What is the system and how does it work? I’d like to suggest that the system is a theoretical machine handling the interaction between the government and the people, and the people between themselves. Where the system works, its processes are understood by most and the outcomes are largely predictable. In places where the system works, it’s clear when two motorists have a collision, for example, that they are expected to exchange insurance details and let the insurance companies sort out liability.
In the Nigerian system, there will be a show of puffery usually degenerating into shouting (or fisticuffs) and liability will either be determined by the inevitable crowd that gathers or an understanding that a slap or punch have negated any obligation to repair. God help the female motorist who is told by the male motorist to get her husband on the phone, that he doesn’t talk to women. In places where the system works, once your documentation is complete and statutory fees for a government application have been paid, the passport/licence/permit is issued without much further ado. In the Nigerian system, you leave the touts appointed by the government agency to apply and oil the gears on your behalf.
If we transplanted civil servants from Canada or Norway to Nigeria, would application times shorten? Would the need for physical contact between them and applicants decrease? Would policemen from Nigeria turn into super sleuths in Sweden and Singapore? What’s likely is that the foreign personnel (like many of the expatriate Operations Managers and MDs that work in Nigeria) will learn the Nigerian way and conform to it, in the same way that Nigerians who do all they can to jump the queue at the airport in Abuja or Ikeja suddenly find orderliness in their blood on getting to JFK or Heathrow.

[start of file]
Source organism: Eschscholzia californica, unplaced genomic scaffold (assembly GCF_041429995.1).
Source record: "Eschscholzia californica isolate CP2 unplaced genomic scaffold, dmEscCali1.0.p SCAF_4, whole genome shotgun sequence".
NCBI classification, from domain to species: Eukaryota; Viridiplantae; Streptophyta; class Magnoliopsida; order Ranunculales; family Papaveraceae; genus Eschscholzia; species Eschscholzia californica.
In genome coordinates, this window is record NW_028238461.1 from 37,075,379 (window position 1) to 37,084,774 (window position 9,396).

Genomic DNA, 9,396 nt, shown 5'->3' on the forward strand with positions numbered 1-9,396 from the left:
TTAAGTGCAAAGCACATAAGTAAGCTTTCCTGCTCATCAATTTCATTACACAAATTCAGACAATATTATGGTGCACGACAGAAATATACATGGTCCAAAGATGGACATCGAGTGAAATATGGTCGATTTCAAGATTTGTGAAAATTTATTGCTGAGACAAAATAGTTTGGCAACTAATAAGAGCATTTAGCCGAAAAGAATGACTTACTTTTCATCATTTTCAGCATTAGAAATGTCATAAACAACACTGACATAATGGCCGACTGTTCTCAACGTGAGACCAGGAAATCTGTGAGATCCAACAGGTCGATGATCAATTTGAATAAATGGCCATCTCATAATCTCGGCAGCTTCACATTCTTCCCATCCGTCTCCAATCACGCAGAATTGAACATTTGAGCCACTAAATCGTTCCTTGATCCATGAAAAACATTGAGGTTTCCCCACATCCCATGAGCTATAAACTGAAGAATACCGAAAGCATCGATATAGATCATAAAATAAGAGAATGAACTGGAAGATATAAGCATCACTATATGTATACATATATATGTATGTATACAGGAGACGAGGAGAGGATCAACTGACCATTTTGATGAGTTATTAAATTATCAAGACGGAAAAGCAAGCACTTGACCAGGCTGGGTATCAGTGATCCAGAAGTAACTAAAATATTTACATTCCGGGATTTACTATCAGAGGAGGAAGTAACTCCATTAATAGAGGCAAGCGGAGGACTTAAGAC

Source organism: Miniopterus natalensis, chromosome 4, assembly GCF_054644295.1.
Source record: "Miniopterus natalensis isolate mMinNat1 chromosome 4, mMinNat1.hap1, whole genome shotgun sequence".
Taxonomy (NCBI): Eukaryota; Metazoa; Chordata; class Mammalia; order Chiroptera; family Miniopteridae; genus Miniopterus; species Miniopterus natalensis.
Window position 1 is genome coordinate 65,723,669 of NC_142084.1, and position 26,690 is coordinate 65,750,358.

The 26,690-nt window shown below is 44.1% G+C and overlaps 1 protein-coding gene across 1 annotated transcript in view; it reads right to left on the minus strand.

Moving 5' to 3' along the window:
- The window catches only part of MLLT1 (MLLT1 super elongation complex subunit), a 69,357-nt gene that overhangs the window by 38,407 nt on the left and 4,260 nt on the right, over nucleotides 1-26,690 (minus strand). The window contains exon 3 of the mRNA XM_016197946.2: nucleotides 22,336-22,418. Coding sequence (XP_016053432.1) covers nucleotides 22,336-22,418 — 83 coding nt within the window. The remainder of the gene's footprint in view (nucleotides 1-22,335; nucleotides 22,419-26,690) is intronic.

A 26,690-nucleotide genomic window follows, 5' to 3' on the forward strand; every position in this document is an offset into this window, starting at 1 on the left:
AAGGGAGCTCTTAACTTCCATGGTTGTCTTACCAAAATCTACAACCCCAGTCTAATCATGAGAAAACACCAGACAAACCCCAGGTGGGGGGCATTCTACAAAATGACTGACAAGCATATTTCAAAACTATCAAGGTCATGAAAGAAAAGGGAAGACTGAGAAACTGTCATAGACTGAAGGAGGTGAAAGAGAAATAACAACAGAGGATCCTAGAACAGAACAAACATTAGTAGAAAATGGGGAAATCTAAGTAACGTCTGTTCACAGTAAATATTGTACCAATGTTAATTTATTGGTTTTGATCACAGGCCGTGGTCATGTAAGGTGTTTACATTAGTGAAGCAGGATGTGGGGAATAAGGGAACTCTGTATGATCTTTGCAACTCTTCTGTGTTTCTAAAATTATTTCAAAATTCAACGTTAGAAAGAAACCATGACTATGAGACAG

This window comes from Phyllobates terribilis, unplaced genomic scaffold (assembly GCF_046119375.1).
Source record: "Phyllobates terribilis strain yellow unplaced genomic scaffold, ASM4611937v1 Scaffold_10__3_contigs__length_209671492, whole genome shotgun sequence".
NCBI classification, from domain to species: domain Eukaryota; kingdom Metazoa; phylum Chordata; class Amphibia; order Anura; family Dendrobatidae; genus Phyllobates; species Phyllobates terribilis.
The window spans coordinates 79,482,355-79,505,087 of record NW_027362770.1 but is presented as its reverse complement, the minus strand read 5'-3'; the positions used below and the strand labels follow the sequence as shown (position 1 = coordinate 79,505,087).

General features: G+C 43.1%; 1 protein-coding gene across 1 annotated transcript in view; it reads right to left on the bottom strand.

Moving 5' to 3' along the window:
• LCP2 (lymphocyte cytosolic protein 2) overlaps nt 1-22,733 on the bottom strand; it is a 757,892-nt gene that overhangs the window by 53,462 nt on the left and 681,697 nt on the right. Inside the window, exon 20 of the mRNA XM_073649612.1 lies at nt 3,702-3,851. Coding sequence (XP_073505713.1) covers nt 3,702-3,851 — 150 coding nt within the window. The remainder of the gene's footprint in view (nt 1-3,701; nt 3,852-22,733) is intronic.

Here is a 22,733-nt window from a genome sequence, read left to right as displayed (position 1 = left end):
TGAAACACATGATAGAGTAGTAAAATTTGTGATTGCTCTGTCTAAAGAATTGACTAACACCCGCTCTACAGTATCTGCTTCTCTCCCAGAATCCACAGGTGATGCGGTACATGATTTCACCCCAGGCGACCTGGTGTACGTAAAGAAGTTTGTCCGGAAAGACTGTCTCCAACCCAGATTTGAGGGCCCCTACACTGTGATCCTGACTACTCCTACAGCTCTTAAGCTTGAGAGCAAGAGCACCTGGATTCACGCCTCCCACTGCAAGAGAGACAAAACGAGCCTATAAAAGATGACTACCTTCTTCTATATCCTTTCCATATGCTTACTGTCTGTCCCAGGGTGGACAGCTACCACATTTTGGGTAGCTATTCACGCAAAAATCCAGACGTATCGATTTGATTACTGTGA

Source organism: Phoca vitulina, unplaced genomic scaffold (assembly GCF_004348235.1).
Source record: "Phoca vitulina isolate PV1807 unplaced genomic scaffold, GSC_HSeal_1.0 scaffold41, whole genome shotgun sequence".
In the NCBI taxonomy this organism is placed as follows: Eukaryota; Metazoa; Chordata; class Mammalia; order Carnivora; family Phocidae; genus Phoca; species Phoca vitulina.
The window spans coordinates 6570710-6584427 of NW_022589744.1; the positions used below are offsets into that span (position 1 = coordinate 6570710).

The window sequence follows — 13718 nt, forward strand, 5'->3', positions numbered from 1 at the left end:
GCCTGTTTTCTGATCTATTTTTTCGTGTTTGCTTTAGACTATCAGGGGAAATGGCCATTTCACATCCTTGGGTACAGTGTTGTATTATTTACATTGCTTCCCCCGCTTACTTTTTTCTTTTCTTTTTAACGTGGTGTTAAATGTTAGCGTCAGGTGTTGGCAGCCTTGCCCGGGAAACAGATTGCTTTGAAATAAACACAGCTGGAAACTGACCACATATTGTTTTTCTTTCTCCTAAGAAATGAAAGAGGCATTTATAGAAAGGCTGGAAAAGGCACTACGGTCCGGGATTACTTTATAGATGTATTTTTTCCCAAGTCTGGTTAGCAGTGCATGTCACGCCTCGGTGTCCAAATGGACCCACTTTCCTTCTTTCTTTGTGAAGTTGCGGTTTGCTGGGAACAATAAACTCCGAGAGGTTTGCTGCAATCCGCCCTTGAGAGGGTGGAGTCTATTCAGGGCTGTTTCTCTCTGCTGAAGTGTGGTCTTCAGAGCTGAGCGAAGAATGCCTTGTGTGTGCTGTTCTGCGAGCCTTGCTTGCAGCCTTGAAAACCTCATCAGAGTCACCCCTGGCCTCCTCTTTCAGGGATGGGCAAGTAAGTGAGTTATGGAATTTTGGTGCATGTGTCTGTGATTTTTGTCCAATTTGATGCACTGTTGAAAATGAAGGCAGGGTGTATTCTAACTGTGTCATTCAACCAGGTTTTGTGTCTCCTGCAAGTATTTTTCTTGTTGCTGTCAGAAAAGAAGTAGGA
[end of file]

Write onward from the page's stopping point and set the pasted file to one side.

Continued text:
It is not my suggestion that Nigerians are inherently bad and the Canadians, Norwegians and Swedes are inherently good. In fact, reviewing a franchise agreement for the delivery of a foreign public amenity recently, I was struck by the several performance incentives, operational penalties and revenue-protection mechanisms in the contract. If being from the country implicitly made you good, contracts between same-country entities would not need to be so robust.
So, there are good and bad people everywhere. However, given the system of the country in which this public amenity is situated and the contractual obligations on the franchisee, that service has been delivered to the public at a 99.4% efficiency rate over the past three years. The franchisee runs 99.4% of its scheduled services. Imagine a Nigeria where 99.4% of passport applicants get their booklets on time, without the intervention of touts. Or one where water and electricity run 99.4% of the time. Or one where 99.4% of scheduled flights departed on time.
These all suggest that the system is what determines the behaviour of individuals within it. The government is the architect of the system and any system revamp must be orchestrated by the government – democratically and constitutionally too, one must quickly add, before Kagameic Rwanda starts sounding like the option being put forward.
Is the governing class interested in a system revamp? The evidence does not suggest so. After all, this current system enables them corner the public purse without consequence. Enthroning a system where merit is a greater consideration than local government of origin would put many of them out of a job. What then, is the conclusion of the matter? Well, to change the system, those that govern must design the change and actively push for it. To make sure that it is those that seek change that get to govern, Nigerians will need to get a lot more involved in the selection process, on both the contesting and voting sides of the electoral red line.